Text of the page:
The hearing came and went and basically, in less words, the case worker was pushing for termination of parental rights because mom has been inconsistent, and in Mary’s 6 short years of life, mom had yet to provide her with a safe, stable home. But mainly the inconsistency was the point the workers wanted to emphasize. At this point, Mary had been in care for almost 7 months and mom had JUST started 3 of the 5 mandated programs. She had missed many meetings and supervised visits, and she had a hard time returning the case workers phone calls. Moms lawyer fought for longer visits and unsupervised. The judge wasn’t trying to hear that! She gave Mary’s mom 6 more months to get herself together (complete program, get an apartment, a job, and stay sober) or she would begin paperwork to terminate rights.  Mom’s lawyer said that mom was complying and was wondering if there was any way to meet back at the half way mark before the next hearing.  The judge agreed to meet in January.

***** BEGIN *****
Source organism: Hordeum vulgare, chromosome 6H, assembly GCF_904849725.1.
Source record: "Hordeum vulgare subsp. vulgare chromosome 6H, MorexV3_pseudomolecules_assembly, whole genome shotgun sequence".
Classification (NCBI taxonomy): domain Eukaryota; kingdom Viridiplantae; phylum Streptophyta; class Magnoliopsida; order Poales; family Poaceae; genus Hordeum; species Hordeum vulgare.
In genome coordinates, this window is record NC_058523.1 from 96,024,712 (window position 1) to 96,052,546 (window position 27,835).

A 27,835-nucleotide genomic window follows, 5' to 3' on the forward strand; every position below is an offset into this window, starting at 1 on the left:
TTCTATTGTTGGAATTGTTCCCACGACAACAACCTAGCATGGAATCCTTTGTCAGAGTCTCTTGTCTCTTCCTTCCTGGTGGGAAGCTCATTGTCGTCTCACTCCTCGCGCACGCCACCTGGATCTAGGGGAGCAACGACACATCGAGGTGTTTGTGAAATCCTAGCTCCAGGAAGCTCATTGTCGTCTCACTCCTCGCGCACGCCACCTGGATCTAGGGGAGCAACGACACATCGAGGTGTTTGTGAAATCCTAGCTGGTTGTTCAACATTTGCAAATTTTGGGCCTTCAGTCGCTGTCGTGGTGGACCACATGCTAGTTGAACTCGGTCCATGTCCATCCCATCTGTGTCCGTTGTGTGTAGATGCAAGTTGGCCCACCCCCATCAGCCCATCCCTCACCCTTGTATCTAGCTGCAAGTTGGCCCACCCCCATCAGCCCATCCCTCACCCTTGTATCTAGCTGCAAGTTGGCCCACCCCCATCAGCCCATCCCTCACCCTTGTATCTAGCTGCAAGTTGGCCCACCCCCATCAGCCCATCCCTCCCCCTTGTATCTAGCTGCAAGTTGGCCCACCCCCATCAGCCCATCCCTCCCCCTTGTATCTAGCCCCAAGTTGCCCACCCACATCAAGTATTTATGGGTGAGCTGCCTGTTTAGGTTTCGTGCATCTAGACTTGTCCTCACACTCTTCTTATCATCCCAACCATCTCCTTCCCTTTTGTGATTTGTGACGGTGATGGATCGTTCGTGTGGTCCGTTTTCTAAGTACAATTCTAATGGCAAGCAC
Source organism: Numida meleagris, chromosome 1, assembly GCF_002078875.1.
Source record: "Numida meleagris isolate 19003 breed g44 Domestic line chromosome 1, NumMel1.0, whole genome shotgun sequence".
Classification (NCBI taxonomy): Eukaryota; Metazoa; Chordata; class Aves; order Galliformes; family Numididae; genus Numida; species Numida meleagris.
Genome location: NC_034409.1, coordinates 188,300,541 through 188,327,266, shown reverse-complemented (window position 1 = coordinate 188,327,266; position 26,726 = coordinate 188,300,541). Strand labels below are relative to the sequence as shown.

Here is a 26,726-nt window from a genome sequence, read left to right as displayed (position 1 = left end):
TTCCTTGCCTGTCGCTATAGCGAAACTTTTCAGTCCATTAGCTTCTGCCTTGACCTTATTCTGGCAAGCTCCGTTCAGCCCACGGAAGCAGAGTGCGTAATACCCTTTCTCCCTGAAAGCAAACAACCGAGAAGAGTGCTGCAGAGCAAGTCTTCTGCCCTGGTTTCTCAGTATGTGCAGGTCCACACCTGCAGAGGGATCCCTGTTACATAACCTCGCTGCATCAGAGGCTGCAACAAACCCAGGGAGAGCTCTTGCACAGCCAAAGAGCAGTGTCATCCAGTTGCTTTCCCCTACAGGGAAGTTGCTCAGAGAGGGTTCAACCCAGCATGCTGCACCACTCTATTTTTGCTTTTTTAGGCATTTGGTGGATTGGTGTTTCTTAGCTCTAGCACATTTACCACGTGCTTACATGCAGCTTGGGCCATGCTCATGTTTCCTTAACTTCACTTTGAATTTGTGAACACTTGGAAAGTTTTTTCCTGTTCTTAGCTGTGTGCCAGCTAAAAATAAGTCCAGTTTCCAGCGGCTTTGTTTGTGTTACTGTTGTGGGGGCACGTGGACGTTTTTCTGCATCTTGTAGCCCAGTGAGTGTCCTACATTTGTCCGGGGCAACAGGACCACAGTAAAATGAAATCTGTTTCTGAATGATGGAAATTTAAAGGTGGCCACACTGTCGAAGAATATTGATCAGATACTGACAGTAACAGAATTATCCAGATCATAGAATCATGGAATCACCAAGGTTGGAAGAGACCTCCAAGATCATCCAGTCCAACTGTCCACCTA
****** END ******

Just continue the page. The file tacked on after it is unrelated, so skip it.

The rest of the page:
During this time Mary’s mom did the damn thing! She worked the hell outta all of her programs. We began emailing and sending pictures of Mary, telling her mom how proud we were of her and all of the hard work she was doing to get her daughter back. How if she needed anything, we would be happy and willing to help (within reason). She got an apartment, she started working a full time job, and at her parenting sessions with Mary as well as her supervised visits, she was showing interest and helping Mary with homework. She was having more age appropriate conversations (according to the case worker), and what we thought was most important, she was helping Mary to understand why things were happening the way they were. Why she was staying with us and how she was working hard to not lie and do the right thing to not be in “Mommy Time out”, and that Mary should do her best to listen to us, follow our rules, and be on her best behavior. All of these are a big improvement from the first few meetings, where mom showed Mary pictures of Sugar Gliders and puppies telling Mary she was going to buy them for her and have them ready when she comes home “soon”, which we all knew wasn’t the case.